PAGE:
Facebook stock (FB) plunged after a nine-state antitrust investigation was announced against the social-media monopoly. As of this writing, Facebook is the worst-performing stock in the Nasdaq.
Facebook tumbled 1.9% shortly after the attorneys general of eight states and the District of Columbia launched their investigation. The multi-state coalition includes Colorado, Florida, Iowa, Nebraska, North Carolina, Ohio and Tennessee.
Facebook is already being investigated by the Federal Trade Commission for alleged antitrust violations. That’s separate from the record-setting $5 billion FTC fine FB agreed to pay for violating user privacy.
New York Attorney General Letitia James vowed to investigate “whether Facebook stifled competition and put users at risk.” Specifically, James will examine if Facebook:
CCN.com presaged this crackdown in January 2019, when we uncovered a damning report claiming Facebook is committing mass fraud. How? By overcharging companies for the ads they place based on Facebook’s artificially inflated user statistics.
Keep in mind that the larger Facebook’s user base is, the more money it can charge for ads.
The shocking exposé was written by Aaron Greenspan, a tech entrepreneur and former Harvard classmate of Mark Zuckerberg.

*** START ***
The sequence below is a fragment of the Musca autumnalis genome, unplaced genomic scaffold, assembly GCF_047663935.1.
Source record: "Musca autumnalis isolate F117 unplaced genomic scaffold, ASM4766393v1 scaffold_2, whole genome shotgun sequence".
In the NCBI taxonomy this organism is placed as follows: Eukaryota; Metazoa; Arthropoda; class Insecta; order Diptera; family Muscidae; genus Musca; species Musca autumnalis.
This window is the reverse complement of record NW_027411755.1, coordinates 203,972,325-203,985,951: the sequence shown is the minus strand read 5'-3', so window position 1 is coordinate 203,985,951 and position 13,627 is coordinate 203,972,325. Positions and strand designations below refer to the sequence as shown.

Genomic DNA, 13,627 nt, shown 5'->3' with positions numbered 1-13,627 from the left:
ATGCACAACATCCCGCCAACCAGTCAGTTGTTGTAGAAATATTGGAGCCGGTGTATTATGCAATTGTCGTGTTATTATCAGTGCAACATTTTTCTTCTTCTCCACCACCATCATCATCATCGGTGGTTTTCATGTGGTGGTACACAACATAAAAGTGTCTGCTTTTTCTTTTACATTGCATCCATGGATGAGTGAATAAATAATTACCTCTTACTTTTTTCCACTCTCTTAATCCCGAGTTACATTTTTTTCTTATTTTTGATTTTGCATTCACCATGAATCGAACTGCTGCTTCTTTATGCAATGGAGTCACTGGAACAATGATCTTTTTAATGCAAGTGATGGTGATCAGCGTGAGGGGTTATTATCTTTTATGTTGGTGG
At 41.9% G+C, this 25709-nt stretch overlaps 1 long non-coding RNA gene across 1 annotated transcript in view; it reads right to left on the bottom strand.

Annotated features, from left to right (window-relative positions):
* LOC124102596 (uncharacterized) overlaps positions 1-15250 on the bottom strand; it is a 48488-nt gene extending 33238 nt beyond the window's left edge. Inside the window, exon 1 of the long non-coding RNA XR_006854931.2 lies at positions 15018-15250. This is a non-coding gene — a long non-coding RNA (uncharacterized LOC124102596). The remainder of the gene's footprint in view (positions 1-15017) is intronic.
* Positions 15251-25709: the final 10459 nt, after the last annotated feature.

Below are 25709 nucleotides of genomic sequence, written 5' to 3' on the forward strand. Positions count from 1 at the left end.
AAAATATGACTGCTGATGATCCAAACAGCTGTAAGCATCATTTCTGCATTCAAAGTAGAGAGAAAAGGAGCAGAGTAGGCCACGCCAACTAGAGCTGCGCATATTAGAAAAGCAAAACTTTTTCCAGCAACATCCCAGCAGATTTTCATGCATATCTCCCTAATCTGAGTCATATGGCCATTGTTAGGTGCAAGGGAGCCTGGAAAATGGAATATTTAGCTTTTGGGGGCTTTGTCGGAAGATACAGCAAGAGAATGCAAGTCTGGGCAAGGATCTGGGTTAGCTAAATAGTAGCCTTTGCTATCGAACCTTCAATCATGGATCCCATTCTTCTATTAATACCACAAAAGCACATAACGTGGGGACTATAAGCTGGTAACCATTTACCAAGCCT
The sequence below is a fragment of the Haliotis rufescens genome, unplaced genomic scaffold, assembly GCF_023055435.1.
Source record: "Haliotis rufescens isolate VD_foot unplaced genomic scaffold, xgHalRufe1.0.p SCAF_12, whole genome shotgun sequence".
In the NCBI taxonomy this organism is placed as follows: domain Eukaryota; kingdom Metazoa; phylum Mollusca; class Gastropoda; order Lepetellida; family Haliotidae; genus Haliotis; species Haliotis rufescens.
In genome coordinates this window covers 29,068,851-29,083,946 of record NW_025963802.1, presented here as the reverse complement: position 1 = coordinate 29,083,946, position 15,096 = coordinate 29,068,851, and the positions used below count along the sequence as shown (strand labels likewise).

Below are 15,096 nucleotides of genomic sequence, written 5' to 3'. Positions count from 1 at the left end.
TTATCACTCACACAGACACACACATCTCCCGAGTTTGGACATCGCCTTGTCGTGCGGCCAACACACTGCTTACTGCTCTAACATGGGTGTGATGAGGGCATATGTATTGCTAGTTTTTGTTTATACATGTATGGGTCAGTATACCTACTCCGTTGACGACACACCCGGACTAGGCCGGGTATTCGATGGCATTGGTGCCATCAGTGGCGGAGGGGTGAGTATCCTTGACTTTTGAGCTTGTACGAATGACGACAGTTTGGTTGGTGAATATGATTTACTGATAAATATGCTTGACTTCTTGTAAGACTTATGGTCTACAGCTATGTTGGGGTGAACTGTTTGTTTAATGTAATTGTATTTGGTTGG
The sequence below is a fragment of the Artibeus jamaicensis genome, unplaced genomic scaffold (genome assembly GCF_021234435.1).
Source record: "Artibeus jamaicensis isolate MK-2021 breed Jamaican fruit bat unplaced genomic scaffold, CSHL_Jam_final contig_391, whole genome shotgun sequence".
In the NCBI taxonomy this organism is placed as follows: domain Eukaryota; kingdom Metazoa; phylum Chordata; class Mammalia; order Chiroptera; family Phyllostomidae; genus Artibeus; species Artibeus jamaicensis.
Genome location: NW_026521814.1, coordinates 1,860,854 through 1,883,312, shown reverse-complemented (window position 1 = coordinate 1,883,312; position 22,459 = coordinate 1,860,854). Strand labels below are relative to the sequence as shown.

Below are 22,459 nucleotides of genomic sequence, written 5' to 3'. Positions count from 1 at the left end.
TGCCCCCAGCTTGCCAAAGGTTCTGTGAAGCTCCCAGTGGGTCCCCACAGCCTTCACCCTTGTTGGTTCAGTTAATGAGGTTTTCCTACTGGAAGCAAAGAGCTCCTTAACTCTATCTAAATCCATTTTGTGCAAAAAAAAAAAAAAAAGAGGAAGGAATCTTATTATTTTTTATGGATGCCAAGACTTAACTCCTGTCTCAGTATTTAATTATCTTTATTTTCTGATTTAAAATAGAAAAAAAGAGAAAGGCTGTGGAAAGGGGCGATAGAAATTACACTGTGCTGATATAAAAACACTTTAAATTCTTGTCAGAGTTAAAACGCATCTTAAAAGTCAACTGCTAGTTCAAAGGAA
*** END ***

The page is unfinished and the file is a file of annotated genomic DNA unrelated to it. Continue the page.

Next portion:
According to Greenspan’s 70-page research report, the significance of Facebook’s systemic fraud “cannot be overstated.”
Greenspan wrote: “If, as we allege, Facebook is lying about its fake accounts, that means that it could be liable to its advertising customers for billions of dollars in ill-gotten gains — over and above what advertisers have already sued over.”
According to Statista, Facebook’s 2018 ad revenue topped $33.8 billion (see chart below).
Facebook’s advertising revenue in 2017 topped $39 billion. By 2020, it’s expected to approach $81 billion.
Greenspan claims Facebook has been inflating its user account statistics since 2004.
Moreover, he says its management is aware of the problem, but hasn’t done much to correct it.
As CCN.com reported, Mark Zuckerberg is already under fire over Facebook’s epic data-breach scandals. Facebook is accused of violating a 2011 consent decree under which it agreed to get user permission before sharing their data with third parties for profit.
In April 2019, Facebook shareholders demanded that Zuckerberg be replaced as chairman. Shareholders blasted Zuckerberg for Facebook’s tsunami of privacy breaches, which they blame on his gross mismanagement.
The furious investors also noted that the scandals caused Facebook stock to tank to record levels at various points in 2018. At the time, the Facebook board (of which Zuckerberg is chair) rejected the shareholder proposal to fire him.
In recent weeks, Facebook’s Libra cryptocurrency project has also fueled suspicion from both European and American regulators.
Just days ago, a member of the European Central Bank’s executive board sounded the alarm, calling the Libra network “treacherous and cartel-like.”
However, the antitrust investigations launched today focuses on Facebook’s dubious business practices as a social-media monopoly, not on Libra. Either way, Facebook is in a lot of trouble.
Last modified: July 13, 2020 1:36 PM UTC